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The Next Move in Lean Hogs Demands Instant Gratification
A perfect bullish storm rolled into hog futures in December. So why did prices turn down?

By Nico Isaac
Tue, 15 Jan 2013 17:45:00 ET
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People who prefer pork on their dinner plate -- NOT in their trading portfolio -- may be surprised by this piece of news:  

Since hovering near an all-time record high in mid-December 2012, lean hog futures have officially gone from hog wild to hog mild. Prices have turned down in a steady sell-off to 3-month lows.
 
Here's a reasonable question: Why?
 
The usual suspects say the answer is classic supply & demand economics. Here, a recent Wall Street Journal article explains:
 
"US lean hog futures at the Chicago Mercantile Exchange slid sharply... on increasing concerns about near-term demand. Near-term hog supplies are larger than some traders and analysts had expected, raising concerns demand may not be sufficient to absorb the additional pork without pressuring prices."
 
There's just one problem with this logic: Unless a record number of sows -- how can I put this delicately -- were "busy" enough over the past three weeks to give birth to a record litter of piglets in record time, then hog supplies are nowhere near levels that could overwhelm demand.
 
Point of fact, as late as December 27, one news source revealed a perfect bullish storm in the fundamental backdrop of lean hogs. Here, one article from the time sets the record straight:
 
·         "We are bullish hog prices... with feed price induced declines in production and the lowest ending stocks in over 15 years." (Agrimoney.com)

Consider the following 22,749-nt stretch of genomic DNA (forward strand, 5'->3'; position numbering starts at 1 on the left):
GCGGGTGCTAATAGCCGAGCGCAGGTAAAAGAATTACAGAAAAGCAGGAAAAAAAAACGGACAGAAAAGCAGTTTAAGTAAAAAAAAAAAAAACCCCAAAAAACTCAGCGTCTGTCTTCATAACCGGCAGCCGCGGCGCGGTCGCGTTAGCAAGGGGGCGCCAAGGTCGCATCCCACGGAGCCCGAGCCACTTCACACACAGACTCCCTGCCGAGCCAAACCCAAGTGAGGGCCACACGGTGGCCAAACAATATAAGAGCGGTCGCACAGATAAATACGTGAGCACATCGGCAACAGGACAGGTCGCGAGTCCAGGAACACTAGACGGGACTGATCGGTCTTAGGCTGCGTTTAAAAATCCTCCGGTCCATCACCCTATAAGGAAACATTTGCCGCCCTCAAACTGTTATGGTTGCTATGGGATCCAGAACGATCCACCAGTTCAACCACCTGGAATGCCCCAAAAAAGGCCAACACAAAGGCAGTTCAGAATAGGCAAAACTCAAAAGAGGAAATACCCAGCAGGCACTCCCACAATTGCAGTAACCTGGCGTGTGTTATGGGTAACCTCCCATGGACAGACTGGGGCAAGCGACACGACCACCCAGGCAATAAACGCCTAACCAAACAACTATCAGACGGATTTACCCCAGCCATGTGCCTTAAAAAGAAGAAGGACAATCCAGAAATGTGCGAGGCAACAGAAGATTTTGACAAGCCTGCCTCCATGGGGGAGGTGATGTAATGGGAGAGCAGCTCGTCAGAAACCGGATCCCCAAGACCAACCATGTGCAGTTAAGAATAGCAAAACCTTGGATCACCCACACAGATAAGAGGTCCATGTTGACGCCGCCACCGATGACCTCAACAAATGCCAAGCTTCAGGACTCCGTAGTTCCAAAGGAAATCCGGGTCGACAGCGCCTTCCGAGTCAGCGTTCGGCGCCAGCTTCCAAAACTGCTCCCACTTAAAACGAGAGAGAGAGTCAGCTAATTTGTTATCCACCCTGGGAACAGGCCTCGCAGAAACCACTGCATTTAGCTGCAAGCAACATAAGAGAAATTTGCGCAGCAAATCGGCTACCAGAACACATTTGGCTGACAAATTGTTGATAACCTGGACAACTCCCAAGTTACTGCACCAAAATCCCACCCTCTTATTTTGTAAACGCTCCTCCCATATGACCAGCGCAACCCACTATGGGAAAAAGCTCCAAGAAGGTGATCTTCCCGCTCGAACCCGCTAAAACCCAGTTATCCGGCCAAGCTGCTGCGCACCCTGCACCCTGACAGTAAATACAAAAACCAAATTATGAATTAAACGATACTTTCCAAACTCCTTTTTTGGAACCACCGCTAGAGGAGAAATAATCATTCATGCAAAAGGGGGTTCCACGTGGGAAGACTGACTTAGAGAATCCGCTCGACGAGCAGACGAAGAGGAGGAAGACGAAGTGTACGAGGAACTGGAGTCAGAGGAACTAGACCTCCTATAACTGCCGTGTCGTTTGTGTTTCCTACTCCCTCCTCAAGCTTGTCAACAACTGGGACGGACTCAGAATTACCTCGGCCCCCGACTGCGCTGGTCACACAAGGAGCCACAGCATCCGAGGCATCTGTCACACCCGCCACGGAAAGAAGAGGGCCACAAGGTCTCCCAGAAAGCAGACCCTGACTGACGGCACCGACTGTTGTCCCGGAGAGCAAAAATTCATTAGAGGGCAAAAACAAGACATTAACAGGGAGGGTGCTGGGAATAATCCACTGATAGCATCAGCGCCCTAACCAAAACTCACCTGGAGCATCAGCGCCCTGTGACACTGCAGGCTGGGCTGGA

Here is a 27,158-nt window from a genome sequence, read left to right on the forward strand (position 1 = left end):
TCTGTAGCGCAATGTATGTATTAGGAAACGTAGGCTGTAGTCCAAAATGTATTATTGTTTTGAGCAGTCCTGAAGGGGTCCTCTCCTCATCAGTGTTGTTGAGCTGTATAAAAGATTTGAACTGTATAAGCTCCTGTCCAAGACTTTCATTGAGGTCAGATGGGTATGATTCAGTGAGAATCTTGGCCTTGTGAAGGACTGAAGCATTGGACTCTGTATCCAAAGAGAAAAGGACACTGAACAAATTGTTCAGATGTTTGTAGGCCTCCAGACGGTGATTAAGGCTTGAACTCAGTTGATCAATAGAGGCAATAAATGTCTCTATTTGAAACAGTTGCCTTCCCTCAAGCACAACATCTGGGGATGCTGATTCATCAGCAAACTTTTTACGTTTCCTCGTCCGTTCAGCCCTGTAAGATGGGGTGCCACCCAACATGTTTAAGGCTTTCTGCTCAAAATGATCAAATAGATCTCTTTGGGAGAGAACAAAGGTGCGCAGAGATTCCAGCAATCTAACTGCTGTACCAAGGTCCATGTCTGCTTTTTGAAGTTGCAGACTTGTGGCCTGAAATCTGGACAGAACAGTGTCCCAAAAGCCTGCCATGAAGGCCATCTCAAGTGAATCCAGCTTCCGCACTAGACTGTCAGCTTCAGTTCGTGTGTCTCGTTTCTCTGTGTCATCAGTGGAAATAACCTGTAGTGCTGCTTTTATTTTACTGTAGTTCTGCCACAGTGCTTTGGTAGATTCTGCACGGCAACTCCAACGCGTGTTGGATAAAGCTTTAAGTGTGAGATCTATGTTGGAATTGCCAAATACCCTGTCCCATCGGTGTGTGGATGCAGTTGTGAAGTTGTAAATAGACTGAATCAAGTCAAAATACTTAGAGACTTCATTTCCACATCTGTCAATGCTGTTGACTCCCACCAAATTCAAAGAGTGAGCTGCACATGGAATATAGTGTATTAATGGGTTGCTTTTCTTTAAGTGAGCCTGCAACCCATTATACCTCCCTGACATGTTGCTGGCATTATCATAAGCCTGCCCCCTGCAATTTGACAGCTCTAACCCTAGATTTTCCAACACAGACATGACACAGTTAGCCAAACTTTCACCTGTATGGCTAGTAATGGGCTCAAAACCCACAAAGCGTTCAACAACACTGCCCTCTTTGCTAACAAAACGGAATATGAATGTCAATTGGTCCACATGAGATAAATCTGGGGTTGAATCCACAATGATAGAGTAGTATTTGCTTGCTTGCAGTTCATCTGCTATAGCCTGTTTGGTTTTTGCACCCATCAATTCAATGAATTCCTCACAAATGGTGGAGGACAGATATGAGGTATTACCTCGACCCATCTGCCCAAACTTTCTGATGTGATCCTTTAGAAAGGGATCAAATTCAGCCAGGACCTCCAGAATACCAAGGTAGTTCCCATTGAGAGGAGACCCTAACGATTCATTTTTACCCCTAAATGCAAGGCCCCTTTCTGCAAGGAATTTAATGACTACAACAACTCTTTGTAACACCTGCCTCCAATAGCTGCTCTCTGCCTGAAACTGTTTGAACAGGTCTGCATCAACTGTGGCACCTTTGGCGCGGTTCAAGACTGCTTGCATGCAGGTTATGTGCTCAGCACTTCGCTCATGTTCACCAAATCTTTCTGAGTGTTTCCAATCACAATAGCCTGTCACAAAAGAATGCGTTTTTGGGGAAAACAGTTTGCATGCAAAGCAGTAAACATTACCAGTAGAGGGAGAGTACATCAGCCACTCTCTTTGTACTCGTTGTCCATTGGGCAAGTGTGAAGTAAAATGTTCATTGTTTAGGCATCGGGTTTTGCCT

·         And this one for good measure: "Lean hog futures have proven one of the most reliable for gains amongst agricultural commodities. Tightening supplies on pork exports that are believed to be holding strong will limit any downside move." (Bloomberg)
 
Since then, the downside trend in hog prices has been anything but limited.
 
The lesson here is simple: More often than not, fundamental analysis of financial markets looks at price action FIRST -- and then tailors the news to fit the move. Lean hog prices rise, so the supply/demand picture is "bullish." When lean hog prices fall, the same picture is "bearish."
 
Elliott wave analysis does the opposite. Our analysts study the objective internal measures of Elliott wave structure -- in addition to various technical indicators -- to anticipate price action before it occurs.
 
Let's go back to lean hogs. In the December 2012 Monthly Futures Junctures, our chief commodity analyst and Futures Junctures Service Editor Jeffrey Kennedy included lean hogs in the opening "Featured Futures" segment. There, Jeffrey presented in-depth written and video analysis of hogs that set the stage for an immediate reversal. Here we have an excerpt from Jeffrey's video:
 
"We have an exciting 1,2,1,2 wave structure in this market. This is a very aggressive labeling that demands instant gratification. We need to see more decisive selling in the next say 3 to 4 weeks to really confirm this outlook. We will keep a very close eye on hogs."
 
Now that hogs have fulfilled the first part of Jeffrey's Elliott wave script, the question is: are prices nearing an important bottom?
 
 

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